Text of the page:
Volume 6 - Opinions of Counsel SBEA No. 9
School districts (tax limits) (refund of taxes paid in excess of limitation) - New York State Const. Art. VIII, § 10; Education Law, §§ 2501 et seq.; Real Property Tax Law, §§ 550-559:
Taxpayers who paid taxes to jurisdictions which levied in excess of their constitutional tax limit may be entitled to a refund if they paid their taxes under “appropriate protest” and they obtain a court order.
In light of the 1978 decision of the Court of Appeals in the case entitled Bethlehem Steel Corp. v. Board of Education of the City School District of Lackawanna, 44 N.Y.2d 831, 378 N.E.2d 115, 406 N.Y.S.2d 752, officials in a number of city school districts have asked us to explain what liability attaches, if any, to their districts to pay refunds, if taxes levied prior to the date of the foregoing decision were in excess of the applicable constitutional limitation.
First, it is to be noted that consolidated with the Bethlehem Steel case were two other actions in which the city school district of the City of Geneva and the City of Rochester were respondents. In each instance, property-owning taxpayers initiated declaratory judgment actions seeking to recover alleged overpayments of taxes to these taxing jurisdictions. The basis of the actions was the claim that pension, social security and health care costs had been illegally excluded when calculating the tax limits of the respective districts. (The exclusions had been authorized by chapters 484 and 349, as amended by chapter 485, of the Laws of 1976.) This meant, according to the petitioners, that they had paid taxes in excess of the constitutional tax limitation.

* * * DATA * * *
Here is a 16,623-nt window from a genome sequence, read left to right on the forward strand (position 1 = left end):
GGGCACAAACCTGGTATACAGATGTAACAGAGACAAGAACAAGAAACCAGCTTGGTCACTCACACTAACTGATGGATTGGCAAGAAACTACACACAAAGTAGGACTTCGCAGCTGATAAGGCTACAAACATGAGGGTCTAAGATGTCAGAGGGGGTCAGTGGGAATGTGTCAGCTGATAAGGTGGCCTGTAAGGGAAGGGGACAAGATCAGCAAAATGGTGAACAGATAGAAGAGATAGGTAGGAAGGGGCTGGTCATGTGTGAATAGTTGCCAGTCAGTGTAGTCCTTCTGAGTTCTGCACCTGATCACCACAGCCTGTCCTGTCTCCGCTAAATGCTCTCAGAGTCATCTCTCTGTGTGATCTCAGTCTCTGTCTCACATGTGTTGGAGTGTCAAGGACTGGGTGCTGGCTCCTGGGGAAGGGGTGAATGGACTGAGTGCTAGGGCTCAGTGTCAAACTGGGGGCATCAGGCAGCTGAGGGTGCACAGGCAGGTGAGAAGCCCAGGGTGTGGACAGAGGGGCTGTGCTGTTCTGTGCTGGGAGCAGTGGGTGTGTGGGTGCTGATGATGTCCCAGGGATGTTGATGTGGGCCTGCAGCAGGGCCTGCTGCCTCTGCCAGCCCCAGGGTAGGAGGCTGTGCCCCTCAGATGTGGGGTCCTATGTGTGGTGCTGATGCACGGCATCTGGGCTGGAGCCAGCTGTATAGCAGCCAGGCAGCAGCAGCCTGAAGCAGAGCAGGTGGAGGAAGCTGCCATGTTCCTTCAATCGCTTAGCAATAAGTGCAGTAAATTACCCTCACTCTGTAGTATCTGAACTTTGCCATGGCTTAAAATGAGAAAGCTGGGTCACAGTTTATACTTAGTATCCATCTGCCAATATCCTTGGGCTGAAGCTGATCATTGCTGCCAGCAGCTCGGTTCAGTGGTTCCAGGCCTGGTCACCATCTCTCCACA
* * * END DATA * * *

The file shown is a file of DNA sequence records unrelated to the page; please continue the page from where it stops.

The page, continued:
Both the Appellate Division and the Court of Appeals concluded that the challenged statutes were unconstitutional and that applicable constitutional tax limits had therefore been exceeded. The Court of Appeals, however, reversed the determination of the Appellate Division to the extent that the latter court had held that the plaintiffs in the two consolidated actions, namely in Jones v. City School District of Geneva and Waldert v. City of Rochester, were not entitled to repayment of taxes levied and paid in excess of the constitutional tax limitation. The Court of Appeals added that: “Similarly, we believe that the plaintiff in Bethlehem Steel Corp. v. Board of Education is entitled to establish its rights to repayment of real property taxes paid in excess of the constitutional limitation if such taxes were paid under appropriate protest.” (emphasis added)
This brings us now directly to the question of whether and to what extent city school districts and cities which levied in excess of their constitutional tax limits, albeit in reliance on statutes subsequently declared unconstitutional, are responsible for refunds of taxes. In any claim for a refund of taxes, an applicant must show that the taxing jurisdiction has a legal liability to make the payment. This follows from Article VIII, section 1 of the State Constitution which provides that “no county, city, town or school district shall give or loan any money or property to or in aid of any individual or private corporation or association. . . .” In construing this provision, the Court of Appeals has declared that there must be a legal obligation on the part of a governmental body before public funds may be paid to an individual (see, Antonopoulou v. Beame, 32 N.Y.2d 128, 296 N.E.2d 247, 343 N.Y.S.2d 346, and cases cited therein).
Real property tax refunds may be obtained either administratively or judicially. The authority and procedures for administrative refunds are set forth in the “correction of errors law”, i.e., Title 3 of Article 5 of the Real Property Tax Law. However, refunds may be obtained pursuant to this title only for certain types of errors, which are narrowly defined in section 550 of the Real Property Tax Law. Specifically, the error must be one defined as either a “clerical error,” an “error in essential fact,” or an “unlawful entry.” An examination of these definitions reveals not one which is applicable to real property taxes levied in excess of the constitutional tax limitation. The only possible relief, therefore, would be judicial in nature.